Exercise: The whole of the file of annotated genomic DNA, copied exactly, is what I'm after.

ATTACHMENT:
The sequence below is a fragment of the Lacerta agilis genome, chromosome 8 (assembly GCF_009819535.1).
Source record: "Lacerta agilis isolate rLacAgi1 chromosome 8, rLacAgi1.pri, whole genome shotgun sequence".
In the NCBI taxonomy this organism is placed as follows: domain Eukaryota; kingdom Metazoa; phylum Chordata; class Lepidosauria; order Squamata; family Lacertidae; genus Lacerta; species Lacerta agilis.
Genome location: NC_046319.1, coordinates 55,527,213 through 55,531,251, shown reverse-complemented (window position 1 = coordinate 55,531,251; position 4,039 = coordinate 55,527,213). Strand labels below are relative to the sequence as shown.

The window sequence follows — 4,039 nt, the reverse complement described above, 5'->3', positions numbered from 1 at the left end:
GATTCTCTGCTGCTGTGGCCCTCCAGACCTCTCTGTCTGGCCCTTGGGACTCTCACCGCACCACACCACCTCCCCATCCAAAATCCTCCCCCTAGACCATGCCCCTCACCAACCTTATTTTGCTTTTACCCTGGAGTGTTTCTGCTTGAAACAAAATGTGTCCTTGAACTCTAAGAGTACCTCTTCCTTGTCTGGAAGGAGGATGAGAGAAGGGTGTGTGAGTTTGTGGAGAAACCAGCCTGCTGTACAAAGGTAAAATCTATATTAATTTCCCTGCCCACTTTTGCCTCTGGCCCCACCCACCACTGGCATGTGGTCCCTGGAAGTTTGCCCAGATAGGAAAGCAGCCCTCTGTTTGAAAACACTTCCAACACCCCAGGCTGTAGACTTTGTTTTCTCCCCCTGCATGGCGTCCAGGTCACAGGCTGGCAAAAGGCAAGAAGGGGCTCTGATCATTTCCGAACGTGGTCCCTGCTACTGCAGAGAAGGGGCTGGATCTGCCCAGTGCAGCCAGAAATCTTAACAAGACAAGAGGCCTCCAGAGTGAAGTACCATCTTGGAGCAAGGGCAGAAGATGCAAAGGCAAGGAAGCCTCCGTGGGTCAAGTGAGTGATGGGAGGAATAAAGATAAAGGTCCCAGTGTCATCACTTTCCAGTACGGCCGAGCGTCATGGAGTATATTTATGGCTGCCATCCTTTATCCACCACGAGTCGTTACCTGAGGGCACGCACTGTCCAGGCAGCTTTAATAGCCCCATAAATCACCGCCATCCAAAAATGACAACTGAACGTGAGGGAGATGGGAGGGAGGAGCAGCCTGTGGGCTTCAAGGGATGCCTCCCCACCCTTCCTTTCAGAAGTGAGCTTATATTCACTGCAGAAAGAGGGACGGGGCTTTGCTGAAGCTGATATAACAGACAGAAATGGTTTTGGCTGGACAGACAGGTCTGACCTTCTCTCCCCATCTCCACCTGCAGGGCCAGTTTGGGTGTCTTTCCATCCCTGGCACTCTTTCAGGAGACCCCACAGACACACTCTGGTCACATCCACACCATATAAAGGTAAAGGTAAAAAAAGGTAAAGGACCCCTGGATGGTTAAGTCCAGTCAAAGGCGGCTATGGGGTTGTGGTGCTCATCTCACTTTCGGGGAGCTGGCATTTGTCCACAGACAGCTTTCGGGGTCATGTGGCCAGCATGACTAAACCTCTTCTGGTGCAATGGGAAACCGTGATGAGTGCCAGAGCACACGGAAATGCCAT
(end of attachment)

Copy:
The sequence below is a fragment of the Lacerta agilis genome, chromosome 8 (assembly GCF_009819535.1).
Source record: "Lacerta agilis isolate rLacAgi1 chromosome 8, rLacAgi1.pri, whole genome shotgun sequence".
In the NCBI taxonomy this organism is placed as follows: domain Eukaryota; kingdom Metazoa; phylum Chordata; class Lepidosauria; order Squamata; family Lacertidae; genus Lacerta; species Lacerta agilis.
Genome location: NC_046319.1, coordinates 55,527,213 through 55,531,251, shown reverse-complemented (window position 1 = coordinate 55,531,251; position 4,039 = coordinate 55,527,213). Strand labels below are relative to the sequence as shown.

The window sequence follows — 4,039 nt, the reverse complement described above, 5'->3', positions numbered from 1 at the left end:
GATTCTCTGCTGCTGTGGCCCTCCAGACCTCTCTGTCTGGCCCTTGGGACTCTCACCGCACCACACCACCTCCCCATCCAAAATCCTCCCCCTAGACCATGCCCCTCACCAACCTTATTTTGCTTTTACCCTGGAGTGTTTCTGCTTGAAACAAAATGTGTCCTTGAACTCTAAGAGTACCTCTTCCTTGTCTGGAAGGAGGATGAGAGAAGGGTGTGTGAGTTTGTGGAGAAACCAGCCTGCTGTACAAAGGTAAAATCTATATTAATTTCCCTGCCCACTTTTGCCTCTGGCCCCACCCACCACTGGCATGTGGTCCCTGGAAGTTTGCCCAGATAGGAAAGCAGCCCTCTGTTTGAAAACACTTCCAACACCCCAGGCTGTAGACTTTGTTTTCTCCCCCTGCATGGCGTCCAGGTCACAGGCTGGCAAAAGGCAAGAAGGGGCTCTGATCATTTCCGAACGTGGTCCCTGCTACTGCAGAGAAGGGGCTGGATCTGCCCAGTGCAGCCAGAAATCTTAACAAGACAAGAGGCCTCCAGAGTGAAGTACCATCTTGGAGCAAGGGCAGAAGATGCAAAGGCAAGGAAGCCTCCGTGGGTCAAGTGAGTGATGGGAGGAATAAAGATAAAGGTCCCAGTGTCATCACTTTCCAGTACGGCCGAGCGTCATGGAGTATATTTATGGCTGCCATCCTTTATCCACCACGAGTCGTTACCTGAGGGCACGCACTGTCCAGGCAGCTTTAATAGCCCCATAAATCACCGCCATCCAAAAATGACAACTGAACGTGAGGGAGATGGGAGGGAGGAGCAGCCTGTGGGCTTCAAGGGATGCCTCCCCACCCTTCCTTTCAGAAGTGAGCTTATATTCACTGCAGAAAGAGGGACGGGGCTTTGCTGAAGCTGATATAACAGACAGAAATGGTTTTGGCTGGACAGACAGGTCTGACCTTCTCTCCCCATCTCCACCTGCAGGGCCAGTTTGGGTGTCTTTCCATCCCTGGCACTCTTTCAGGAGACCCCACAGACACACTCTGGTCACATCCACACCATATAAAGGTAAAGGTAAAAAAAGGTAAAGGACCCCTGGATGGTTAAGTCCAGTCAAAGGCGGCTATGGGGTTGTGGTGCTCATCTCACTTTCGGGGAGCTGGCATTTGTCCACAGACAGCTTTCGGGGTCATGTGGCCAGCATGACTAAACCTCTTCTGGTGCAATGGGAAACCGTGATGAGTGCCAGAGCACACGGAAATGCCAT